Review: Leviathan by Scott Westerfeld

Blurb taken from Scott Westerfeld’s official website:

Prince Aleksander, would-be heir to the Austro-Hungarian throne, is on the run. His own people have turned on him. His title is worthless. All he has is a battletorn war machine and a loyal crew of men.

Deryn Sharp is a commoner, disguised as a boy in the British Air Service. She’s a brilliant airman. But her secret is in constant danger of being discovered.

With World War I brewing, Alek and Deryn’s paths cross in the most unexpected way…taking them on a fantastical, around-the-world adventure that will change both their lives forever.

Leviathan is my first introduction to steampunk, and what an awesome first experience it has been. The world that Leviathan is situated in is a terrific creation; brimming with imaginative creatures and fascinating machines.

Leviathan is set in Europe, 1914, and while it has parallels that run closely with World War 1, in this world, Europe and its countries are on the brink of war – but it’s the Clankers V the Darwinists. The Clankers are creators of war machines, hulking machinery that defies the normal conventions of what we think machines are. The Darwinists are scientists; evolving and manipulating the gene codes of animals into living, flying contraptions and new animal hybrids. The Leviathan, a flying ship that consists of a whale and other creatures, is one of them!

Prince Alek, the male protagonist, is a Clanker and he’s on the run after his parents were murdered. His own people, and the Germans, are hunting him, and in his possession he holds a closely guarded secret that would upset the Austrian throne. Armed with his devastating Stormwalker and with his few trusted companions, Alek flees across the country to Switzerland. And along the way, Alek meets Deryn: a girl disguised as a boy who is part of the crew on the Leviathan.

This is such a gripping book to read, and it’s packed full of action and excitement. I did have to concentrate that extra bit harder whilst reading to get the imagery of the machines and hybrids into my head, but the illustrations that are featured inside the book helped greatly – and what beautiful illustrations they are.

The protagonists, Alex and Deryn, are young teenagers and both lead very different lives. Deryn is very sharp-witted and humorous, and comes from Britain which is a Darwinist land. In a world where women should be wearing corsets and not doing the jobs that men do, Deryn refuses to go by society’s rules. Deryn wants to become an airman. She wants the opportunities that are denied her because of her sex, so she goes out and takes her dreams in her hands and makes them real.

I really liked Deryn’s fearless attitude and her loyalty to the service when she becomes part of the crew. Deryn does have a brash mouth, and she’s naturally feisty, but she makes for a very likeable character that has spirit. She is the only girl – the unknown girl – among the Leviathan, and she manages to fit in seamlessly with the crew of men on board.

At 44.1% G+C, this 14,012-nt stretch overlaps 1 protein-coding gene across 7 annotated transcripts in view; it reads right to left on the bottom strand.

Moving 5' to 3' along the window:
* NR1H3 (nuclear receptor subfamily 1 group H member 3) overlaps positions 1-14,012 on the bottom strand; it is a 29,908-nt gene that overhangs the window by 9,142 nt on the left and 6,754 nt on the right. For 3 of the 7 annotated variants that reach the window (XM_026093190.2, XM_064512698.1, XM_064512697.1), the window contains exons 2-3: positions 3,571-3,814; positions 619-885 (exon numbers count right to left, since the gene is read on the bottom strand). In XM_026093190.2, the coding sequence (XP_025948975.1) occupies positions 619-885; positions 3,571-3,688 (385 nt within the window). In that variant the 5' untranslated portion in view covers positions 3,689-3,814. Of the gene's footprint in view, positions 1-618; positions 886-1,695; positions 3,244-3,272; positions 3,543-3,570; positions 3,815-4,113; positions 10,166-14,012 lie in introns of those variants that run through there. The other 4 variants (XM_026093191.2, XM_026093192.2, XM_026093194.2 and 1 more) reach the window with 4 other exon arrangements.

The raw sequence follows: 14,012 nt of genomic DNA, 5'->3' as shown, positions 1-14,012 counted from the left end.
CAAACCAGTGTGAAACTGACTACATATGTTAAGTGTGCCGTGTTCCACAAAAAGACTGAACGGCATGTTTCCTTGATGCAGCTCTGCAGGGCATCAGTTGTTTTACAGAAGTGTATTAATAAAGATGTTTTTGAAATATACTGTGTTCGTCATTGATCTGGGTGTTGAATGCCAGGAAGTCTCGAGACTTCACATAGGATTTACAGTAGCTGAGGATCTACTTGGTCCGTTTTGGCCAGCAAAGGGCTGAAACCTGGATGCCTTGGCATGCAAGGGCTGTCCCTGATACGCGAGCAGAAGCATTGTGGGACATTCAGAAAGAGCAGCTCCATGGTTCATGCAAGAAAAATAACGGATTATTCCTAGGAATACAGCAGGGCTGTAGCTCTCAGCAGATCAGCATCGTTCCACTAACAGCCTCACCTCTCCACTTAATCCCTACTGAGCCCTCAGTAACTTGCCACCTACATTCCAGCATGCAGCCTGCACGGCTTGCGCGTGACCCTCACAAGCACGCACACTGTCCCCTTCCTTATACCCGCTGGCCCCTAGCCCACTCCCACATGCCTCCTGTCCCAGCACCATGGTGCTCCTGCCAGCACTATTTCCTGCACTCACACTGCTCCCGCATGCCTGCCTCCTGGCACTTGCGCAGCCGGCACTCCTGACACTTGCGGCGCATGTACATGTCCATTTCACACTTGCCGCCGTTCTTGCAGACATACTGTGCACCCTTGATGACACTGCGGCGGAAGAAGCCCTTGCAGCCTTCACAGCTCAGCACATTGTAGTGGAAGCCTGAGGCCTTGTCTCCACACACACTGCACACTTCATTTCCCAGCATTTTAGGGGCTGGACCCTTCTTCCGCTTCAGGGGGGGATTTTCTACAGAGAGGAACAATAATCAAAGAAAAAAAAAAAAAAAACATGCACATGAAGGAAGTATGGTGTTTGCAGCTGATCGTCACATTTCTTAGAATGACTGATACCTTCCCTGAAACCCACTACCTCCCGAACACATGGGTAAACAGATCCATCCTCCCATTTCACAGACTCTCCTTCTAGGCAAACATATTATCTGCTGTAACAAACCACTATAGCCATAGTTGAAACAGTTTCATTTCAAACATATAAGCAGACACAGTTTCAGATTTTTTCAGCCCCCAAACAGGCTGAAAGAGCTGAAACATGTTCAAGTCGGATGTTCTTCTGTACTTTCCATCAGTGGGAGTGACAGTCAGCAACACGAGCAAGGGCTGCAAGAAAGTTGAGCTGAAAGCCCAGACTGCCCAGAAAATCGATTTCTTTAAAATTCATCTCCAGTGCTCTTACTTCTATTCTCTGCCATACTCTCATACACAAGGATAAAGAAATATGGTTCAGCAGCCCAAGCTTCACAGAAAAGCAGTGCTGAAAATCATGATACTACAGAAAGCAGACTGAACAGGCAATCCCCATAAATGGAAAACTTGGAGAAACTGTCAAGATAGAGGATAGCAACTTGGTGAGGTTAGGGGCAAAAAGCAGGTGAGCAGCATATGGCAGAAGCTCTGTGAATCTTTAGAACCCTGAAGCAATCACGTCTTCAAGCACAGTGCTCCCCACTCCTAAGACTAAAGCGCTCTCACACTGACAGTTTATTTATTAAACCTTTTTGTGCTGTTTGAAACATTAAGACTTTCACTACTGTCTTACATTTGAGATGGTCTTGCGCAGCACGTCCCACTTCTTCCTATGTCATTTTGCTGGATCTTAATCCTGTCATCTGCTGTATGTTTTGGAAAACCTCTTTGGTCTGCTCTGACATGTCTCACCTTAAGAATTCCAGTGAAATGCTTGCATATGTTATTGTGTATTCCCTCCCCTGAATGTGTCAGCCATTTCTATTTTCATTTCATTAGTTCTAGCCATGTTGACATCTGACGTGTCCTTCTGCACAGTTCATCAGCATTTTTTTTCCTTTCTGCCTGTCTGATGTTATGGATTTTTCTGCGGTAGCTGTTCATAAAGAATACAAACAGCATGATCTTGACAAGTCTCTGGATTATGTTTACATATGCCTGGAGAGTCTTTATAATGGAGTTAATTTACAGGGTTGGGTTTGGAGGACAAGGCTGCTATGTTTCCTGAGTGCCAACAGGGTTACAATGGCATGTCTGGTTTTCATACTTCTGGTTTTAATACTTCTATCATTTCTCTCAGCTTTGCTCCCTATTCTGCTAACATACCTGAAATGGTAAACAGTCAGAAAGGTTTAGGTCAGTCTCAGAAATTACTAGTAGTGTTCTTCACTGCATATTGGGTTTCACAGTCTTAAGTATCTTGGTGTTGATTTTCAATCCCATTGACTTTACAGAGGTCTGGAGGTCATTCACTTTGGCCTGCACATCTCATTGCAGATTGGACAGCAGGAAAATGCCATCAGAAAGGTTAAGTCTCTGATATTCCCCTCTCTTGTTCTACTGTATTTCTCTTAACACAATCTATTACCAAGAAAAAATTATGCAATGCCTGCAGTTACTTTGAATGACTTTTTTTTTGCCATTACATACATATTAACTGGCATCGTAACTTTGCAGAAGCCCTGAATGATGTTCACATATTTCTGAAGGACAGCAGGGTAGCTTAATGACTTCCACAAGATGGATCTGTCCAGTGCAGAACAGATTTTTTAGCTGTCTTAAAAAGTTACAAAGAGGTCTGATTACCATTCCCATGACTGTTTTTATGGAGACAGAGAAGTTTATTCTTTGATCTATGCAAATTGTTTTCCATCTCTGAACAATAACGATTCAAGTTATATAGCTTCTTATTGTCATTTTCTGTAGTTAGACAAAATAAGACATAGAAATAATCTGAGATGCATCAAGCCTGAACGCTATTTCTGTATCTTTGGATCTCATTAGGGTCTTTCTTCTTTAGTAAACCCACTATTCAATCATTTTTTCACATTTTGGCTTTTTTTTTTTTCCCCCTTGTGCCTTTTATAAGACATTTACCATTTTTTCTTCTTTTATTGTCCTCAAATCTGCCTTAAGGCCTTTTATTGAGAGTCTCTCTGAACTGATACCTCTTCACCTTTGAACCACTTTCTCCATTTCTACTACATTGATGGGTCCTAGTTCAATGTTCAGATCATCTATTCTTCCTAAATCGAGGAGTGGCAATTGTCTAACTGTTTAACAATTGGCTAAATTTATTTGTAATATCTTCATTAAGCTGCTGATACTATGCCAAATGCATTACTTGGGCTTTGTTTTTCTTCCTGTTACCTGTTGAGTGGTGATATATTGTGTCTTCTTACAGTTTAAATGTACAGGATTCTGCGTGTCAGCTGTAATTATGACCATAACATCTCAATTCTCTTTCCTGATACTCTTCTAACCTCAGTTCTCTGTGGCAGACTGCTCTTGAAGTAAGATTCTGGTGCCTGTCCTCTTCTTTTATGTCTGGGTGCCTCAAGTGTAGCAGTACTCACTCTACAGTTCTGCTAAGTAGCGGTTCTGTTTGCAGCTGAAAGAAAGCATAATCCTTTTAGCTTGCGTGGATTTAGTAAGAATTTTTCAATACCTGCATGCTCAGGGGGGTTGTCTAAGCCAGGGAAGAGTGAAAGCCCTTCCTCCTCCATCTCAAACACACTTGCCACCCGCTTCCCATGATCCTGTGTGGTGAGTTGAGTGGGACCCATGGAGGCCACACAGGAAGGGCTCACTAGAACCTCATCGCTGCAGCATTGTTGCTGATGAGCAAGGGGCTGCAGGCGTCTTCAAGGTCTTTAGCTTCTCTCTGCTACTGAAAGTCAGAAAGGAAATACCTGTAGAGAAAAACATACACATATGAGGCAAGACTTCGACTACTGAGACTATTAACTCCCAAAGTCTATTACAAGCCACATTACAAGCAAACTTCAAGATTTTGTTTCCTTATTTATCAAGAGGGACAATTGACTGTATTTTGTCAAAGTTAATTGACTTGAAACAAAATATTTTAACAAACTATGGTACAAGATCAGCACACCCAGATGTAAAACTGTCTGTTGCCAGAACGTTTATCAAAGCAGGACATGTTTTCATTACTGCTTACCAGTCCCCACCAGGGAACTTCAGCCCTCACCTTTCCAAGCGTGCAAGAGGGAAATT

Alek is equally as strong, though he has a lot more emotional baggage to carry around that’s very fresh for him. I saw a vulnerability surrounding Alek that Deryn doesn’t have – he’s not as confident, he’s been forced out of his protective bubble into a harsh world, and I thought at times he was very unsure of himself which made for a refreshing change.

While Deryn loves the excitement of being an airman, she doesn’t love the devastation of war around her and the lives it costs, and the same goes for Alek, who is forced to defend himself at all costs.

The story flowed along without a hitch, and the secondary characters added to the already colourful story – especially the ‘boffin’ who is an important scientist who carries with her very valuable objects that haven’t been revealed yet, and Count Volger, whom is Alek’s sword-master and now caretaker.

I do have to admit, some of the scenes that describe the mechanical parts of the machines I quickly skimmed over. Usually, this is not my kind of book I would normally read. I lurve romance, and most of the books I read always have that playing alongside in the story, but the premise of Leviathan is so strangely new to me, that it grabbed my attention and I thoroughly enjoyed it. 😀

The ending of Leviathan is very much a continuation, and I’m hoping secrets that were kept secret in Leviathan will be revealed in book two called Behemoth, which comes out in October this year.

I give Leviathan 5 out of 5 stars.

Thank you to Simon and Schuster for sending me this book for review.

Here’s the fabulous trailer of Leviathan: Book Trailer

And here is the link to some of the illustrations that feature inside the book. Scroll down to halfway page: Illustrations

4 thoughts on “Review: Leviathan by Scott Westerfeld”

  1. It’s a fantastic book, Blodeuedd.:D

    It’s so unique, and the Leviathan ship itself is just awesome – a whale!!

    The protagonists are really likeable, and are unique in their own special way.

  2. i’m DYING to read this book but the library waiting list is long! grrr…. if it wasn’t for my resolution not to buy any books for a while i’d totally have this in my possession already! thanks for the review! 🙂

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